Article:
There is possibly no filmmaker now living better-qualified to direct a movie set entirely within a single apartment than Roman Polanski, whose historical basis in such locations includes an entire "apartment trilogy" of horror films: Repulsion, Rosemary's Baby, and The Tenant, each of them a master class in giving physical location a breathing vitality that makes the setting as important a character as anybody in the cast. And sure enough, his new film Carnage, adapted from Yasmina Reza's play God of Carnage by the playwright herself alongside Polanski, is a terrific demonstration in how fluid a motion picture set can possibly be in one location and taking place in real time (except for the first and last shots, and one single cut midway through - a hugely regrettable cut, insofar as it comes at no point in particular and only saves the movie about 45 seconds).

Indeed, the film is so damn good at taking place in a very small, unchanging space and yet still feeling pretty much like a movie and not like filmed theater, that after a while it starts to feel like it's not doing much of anything else. Right around the point that I found myself more concerned with puzzling out if there was an errant lighting stand visible in a corner of a mirror than with what the characters were saying (there's not; it turned out to be part of a lamp), it became clear that the cleverness and ingenuity of how Carnage was made was pretty definitively trumping what Carnage was ostensibly about; that it was, essentially, a fun exercise for the director and nothing else, notwithstanding its impressive run of awards in its previous life as a stage play. And for all I know, maybe this absolutely murders onstage, when you're right in there with the actors screaming at each other; this is not what happens onscreen. And sure, Polanski scrounged up four pretty much unassailable actors to do the screaming and self-revealing, and they have probably as much fun playing their modestly fleshed-out archetypes and chewing on some really big dialogue and moments, as the director has coming up with nifty ways of framing them doing it. But that doesn't translate into much for the viewer besides a good chance to reflect on the considerable mechanical skill of the numerous people involved, which is a perfectly fine and not terrifically edifying way to spend 80 minutes, and God bless the film for its admirable brevity.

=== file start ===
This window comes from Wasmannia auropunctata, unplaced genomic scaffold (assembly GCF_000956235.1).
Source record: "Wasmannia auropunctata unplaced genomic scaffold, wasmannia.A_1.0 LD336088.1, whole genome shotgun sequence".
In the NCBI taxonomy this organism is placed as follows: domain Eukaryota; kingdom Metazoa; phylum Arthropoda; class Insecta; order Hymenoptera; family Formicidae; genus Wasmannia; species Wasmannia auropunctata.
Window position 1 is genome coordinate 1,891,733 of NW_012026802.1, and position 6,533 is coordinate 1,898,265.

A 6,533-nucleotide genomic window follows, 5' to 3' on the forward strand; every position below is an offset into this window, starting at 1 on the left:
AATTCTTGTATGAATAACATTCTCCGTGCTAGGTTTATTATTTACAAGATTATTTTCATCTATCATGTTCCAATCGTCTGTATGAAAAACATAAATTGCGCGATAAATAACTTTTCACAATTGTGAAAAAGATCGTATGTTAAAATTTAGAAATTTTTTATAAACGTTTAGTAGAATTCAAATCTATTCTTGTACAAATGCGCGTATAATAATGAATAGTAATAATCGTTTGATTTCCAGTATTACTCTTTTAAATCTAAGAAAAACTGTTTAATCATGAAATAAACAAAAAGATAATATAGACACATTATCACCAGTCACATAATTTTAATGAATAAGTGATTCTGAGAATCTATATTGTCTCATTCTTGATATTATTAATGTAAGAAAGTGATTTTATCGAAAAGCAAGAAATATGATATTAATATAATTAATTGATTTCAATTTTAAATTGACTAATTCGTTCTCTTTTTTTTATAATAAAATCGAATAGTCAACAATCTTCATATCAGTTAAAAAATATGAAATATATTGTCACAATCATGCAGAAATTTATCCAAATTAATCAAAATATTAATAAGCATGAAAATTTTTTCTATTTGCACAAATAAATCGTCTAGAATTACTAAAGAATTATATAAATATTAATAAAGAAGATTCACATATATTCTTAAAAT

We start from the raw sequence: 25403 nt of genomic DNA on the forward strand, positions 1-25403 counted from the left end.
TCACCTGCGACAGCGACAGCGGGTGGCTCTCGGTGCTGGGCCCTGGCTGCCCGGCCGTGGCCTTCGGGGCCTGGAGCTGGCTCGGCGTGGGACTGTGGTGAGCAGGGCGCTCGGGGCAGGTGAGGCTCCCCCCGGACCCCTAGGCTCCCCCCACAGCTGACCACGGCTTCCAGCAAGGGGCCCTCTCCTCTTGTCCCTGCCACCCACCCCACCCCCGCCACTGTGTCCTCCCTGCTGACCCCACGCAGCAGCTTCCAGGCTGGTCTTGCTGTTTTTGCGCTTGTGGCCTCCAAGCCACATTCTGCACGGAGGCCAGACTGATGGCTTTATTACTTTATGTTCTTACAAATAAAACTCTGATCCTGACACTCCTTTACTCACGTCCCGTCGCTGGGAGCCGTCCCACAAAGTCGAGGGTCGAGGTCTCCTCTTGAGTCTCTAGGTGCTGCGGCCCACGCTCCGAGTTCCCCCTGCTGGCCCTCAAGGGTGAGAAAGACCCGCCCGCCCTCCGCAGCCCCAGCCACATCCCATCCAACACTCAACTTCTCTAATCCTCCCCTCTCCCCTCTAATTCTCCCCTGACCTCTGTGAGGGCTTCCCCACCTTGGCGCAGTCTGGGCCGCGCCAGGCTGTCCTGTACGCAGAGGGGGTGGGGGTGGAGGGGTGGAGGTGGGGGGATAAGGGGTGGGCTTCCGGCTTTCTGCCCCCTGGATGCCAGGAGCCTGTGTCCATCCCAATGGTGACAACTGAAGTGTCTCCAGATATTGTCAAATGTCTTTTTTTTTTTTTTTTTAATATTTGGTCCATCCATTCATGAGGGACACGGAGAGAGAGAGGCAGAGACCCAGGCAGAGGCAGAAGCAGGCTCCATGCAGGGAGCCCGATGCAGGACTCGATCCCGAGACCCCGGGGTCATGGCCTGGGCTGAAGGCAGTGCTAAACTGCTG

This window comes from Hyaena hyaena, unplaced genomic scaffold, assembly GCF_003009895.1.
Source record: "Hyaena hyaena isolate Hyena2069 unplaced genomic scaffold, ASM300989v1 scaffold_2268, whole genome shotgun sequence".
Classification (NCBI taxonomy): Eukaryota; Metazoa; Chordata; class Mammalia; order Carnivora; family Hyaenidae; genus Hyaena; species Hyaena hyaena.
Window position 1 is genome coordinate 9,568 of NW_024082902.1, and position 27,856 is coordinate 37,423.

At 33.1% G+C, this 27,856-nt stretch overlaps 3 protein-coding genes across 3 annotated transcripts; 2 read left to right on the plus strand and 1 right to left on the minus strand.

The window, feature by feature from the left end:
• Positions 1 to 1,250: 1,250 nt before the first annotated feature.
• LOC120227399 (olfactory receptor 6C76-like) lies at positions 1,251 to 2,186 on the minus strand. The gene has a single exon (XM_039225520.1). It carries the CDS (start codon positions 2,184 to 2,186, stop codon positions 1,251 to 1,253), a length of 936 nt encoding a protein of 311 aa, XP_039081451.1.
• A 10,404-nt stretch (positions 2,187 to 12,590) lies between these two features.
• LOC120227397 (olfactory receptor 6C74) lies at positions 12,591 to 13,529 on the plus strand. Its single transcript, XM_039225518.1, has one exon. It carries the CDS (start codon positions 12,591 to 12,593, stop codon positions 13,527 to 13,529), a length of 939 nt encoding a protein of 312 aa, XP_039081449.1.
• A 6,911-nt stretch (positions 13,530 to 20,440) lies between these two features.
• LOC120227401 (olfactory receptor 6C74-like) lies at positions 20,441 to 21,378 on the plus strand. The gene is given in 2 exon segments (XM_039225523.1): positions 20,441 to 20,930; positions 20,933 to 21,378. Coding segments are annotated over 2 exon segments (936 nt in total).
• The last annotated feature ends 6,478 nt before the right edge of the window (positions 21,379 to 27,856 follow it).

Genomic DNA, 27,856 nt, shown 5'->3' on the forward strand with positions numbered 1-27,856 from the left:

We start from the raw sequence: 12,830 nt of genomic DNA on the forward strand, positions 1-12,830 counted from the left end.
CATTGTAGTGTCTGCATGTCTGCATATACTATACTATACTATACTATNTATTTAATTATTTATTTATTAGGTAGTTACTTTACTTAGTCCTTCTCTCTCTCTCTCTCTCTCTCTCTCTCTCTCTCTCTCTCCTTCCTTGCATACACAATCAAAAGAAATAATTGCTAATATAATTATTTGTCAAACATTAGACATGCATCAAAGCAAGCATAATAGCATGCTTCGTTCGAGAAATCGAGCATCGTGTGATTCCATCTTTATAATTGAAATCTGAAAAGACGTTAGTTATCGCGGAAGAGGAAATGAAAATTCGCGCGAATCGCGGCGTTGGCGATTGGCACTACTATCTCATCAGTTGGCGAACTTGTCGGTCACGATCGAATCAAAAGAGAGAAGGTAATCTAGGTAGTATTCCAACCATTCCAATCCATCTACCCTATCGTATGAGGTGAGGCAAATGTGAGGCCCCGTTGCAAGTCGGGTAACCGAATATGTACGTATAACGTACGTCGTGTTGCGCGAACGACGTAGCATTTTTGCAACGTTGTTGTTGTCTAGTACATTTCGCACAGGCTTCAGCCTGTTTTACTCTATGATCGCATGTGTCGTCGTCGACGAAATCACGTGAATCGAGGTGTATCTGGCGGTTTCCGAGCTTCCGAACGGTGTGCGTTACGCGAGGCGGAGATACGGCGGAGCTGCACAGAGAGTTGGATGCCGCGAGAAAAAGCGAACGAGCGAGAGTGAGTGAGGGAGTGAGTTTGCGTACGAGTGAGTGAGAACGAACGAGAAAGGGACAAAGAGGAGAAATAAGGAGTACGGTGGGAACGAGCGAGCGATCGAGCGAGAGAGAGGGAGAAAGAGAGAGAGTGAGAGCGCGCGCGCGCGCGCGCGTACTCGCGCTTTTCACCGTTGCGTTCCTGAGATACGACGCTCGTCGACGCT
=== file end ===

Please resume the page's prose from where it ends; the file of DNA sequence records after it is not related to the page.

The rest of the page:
The four actors involved are Jodie Foster and John C. Reilly as Penelope and Michael Longstreet, and Kate Winslet and Christoph Waltz as Nancy and Alan Cowan. The Cowans, you see, have just arrived to pay a visit to the Longstreets on the occasion of a nasty altercation in a park, when the Cowans' son hit the Longstreets' son in the face with a stick, knocking out teeth and causing temporary, but massive disfigurement to the boy's face. What reason the two couples have for getting together isn't totally clear - it becomes obvious eventually that it's not totally clear to them, either, which is meant to be illuminating of something or other - but while they try to hash out a mutually-beneficial solution that teaches both children the value of non-violence and open communication, the parents' carefully-manicured personalities start to break down through a series of incidental moments that would, individually, mean nothing at all, but in concert with one another demonstrate the moral vacuum at the center of the upper-middle-class lifestyle enjoyed by all four. Though how Michael, a traveling luxury hardware salesman, is meant to be on the same economic footing as Alan, a corporate lawyer working with a pharmaceutical company, is a question the script doesn't even seem aware could be asked. Perhaps in Reza's native France, people love the shit out of expensive doorknobs.